Consider The Life Cycles Of Your Employees
As a leader, you are familiar with the business or product lifecycle. Think about your team members in the same way. Some will have families and responsibilities, some will be approaching retirement, and some might be carefree singles out to get the most from life.
Understanding where your team members are in their lifecycles will help you provide appropriate motivation. An impressive job title and the opportunity for travel may be extremely motivating for early career team members. On the other hand, a predictable job and a stable work environment may be sought after by those with family responsibilities. By understanding their lifestyles you will be able to accurately match motivation to the individual.
Communicate With Your Staff
Communication, communication, communication! Communication is the lifeblood of an organisation.
Communication is a two-way street and you should make sure that there is a constant flow of communication between you and your team. This will keep them up-to-date with what needs to be done. In addition, you should also listen to their ideas, opinions, and feedback. Give your team the opportunity to come and talk to you. Make sure you are available and approachable in your attitude to communication. This will make your staff feel involved in the business and its operations which will further motivate them to achieve better results.
Encouraging and promoting teamwork boosts productivity because it makes employees feel less isolated and helps them to feel more engaged with their tasks. You can do this by regularly holding team-building exercises and opportunities for your team members to bond and get to know one another.
Think about this when hiring new staff by considering how they will fit into the team and the workplace culture. Even if someone is experienced in a role, it doesn’t necessarily mean that they will work well with the rest of your employees.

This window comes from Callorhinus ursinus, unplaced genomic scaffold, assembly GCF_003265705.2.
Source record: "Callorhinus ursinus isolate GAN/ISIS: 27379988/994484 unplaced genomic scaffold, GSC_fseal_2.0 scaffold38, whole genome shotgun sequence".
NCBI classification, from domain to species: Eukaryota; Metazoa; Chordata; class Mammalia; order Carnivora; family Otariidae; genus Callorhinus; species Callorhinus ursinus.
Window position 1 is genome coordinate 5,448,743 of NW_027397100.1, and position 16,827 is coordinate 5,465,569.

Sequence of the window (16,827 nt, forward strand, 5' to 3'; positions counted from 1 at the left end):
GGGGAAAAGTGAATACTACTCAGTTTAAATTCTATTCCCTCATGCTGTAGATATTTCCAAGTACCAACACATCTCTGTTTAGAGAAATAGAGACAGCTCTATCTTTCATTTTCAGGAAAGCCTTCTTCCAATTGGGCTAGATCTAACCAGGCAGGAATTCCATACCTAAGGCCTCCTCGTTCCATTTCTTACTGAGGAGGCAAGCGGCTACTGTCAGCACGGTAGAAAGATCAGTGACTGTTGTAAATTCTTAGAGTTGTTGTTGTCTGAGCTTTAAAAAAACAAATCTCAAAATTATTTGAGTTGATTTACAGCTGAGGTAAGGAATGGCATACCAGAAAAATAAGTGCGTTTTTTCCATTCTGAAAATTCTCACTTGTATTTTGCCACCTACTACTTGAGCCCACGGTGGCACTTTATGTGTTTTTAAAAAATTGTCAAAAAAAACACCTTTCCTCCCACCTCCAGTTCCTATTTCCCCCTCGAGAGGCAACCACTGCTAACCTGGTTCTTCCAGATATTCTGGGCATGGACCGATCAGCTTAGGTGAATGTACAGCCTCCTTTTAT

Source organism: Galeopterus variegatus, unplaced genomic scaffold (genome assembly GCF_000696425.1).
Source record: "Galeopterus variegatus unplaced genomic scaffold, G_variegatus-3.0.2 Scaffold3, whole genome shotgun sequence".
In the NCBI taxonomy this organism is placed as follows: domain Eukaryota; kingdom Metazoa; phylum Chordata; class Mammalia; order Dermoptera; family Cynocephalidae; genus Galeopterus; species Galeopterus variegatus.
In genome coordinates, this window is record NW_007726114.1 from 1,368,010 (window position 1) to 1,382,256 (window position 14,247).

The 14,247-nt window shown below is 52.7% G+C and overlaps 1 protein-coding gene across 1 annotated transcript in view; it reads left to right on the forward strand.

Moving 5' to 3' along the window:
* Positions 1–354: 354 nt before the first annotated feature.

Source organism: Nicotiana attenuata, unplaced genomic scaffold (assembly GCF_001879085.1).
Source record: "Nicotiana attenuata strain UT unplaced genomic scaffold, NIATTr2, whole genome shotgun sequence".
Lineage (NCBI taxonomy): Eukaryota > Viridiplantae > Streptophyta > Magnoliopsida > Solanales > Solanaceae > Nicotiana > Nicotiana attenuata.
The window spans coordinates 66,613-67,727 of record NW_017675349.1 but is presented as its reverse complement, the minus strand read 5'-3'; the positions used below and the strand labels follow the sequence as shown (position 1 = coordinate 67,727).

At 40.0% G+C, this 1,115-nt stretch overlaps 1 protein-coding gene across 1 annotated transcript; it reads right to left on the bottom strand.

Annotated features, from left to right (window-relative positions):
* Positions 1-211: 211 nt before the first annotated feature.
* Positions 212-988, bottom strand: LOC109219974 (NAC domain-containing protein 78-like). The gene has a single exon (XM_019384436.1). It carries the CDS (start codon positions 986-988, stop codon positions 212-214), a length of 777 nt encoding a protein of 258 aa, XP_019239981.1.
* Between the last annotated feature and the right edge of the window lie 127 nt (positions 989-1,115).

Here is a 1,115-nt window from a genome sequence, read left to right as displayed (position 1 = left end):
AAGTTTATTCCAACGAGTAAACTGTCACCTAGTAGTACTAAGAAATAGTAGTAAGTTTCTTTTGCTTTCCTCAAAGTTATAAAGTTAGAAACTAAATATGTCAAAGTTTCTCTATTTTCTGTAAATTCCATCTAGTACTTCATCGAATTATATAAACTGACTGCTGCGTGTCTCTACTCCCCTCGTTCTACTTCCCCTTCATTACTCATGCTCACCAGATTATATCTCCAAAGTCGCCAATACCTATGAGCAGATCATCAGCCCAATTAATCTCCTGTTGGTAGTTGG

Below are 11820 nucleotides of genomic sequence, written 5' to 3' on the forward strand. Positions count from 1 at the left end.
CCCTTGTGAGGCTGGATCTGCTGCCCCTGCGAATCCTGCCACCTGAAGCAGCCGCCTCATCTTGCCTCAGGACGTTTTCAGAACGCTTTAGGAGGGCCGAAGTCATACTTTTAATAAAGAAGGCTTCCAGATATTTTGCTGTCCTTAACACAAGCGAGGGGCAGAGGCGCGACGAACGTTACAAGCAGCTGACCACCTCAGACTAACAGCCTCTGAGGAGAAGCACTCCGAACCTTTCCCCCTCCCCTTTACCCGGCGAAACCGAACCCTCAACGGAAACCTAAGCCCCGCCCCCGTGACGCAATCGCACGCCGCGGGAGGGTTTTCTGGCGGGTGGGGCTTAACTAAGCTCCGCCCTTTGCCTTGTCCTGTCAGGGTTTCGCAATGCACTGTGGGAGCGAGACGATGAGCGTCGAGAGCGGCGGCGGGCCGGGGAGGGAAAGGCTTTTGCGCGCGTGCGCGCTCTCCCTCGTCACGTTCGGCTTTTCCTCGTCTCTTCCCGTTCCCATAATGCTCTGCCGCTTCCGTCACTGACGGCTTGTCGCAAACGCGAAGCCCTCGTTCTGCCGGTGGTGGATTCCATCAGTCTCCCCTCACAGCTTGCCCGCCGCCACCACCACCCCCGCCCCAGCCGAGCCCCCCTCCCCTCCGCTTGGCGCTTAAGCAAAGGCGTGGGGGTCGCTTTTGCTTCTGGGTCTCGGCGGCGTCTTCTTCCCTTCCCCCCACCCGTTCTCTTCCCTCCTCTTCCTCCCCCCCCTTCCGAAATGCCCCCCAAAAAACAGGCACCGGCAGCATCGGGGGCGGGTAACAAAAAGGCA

Give Positive Feedback and Reward Your Team
Positive praise is immensely powerful. Recognising and applauding achievement inspires team members when they get this sort of recognition. It has an extra effect when you explain what it is that they did and how it added value to the organisation.
Provide Opportunities For Development
Team members feel valued when they have the opportunity to learn new things. This can be via formal courses or by workplace exposure. You can motivate and inspire your team to achieve great results when you provide your employees with opportunities for growth and development. These opportunities should be tailored specifically to suit the individual employee, remember the career lifecycles we spoke about above. These opportunities can be in the form of further training, setting challenging targets, inviting an employee to shadow you, or spending your own time teaching and mentoring somebody.
Motivation is an essential part of any workplace. You will become a better leader by constantly striving to make your employees feel motivated and inspired. If you do this, you’re sure to achieve the results that you need.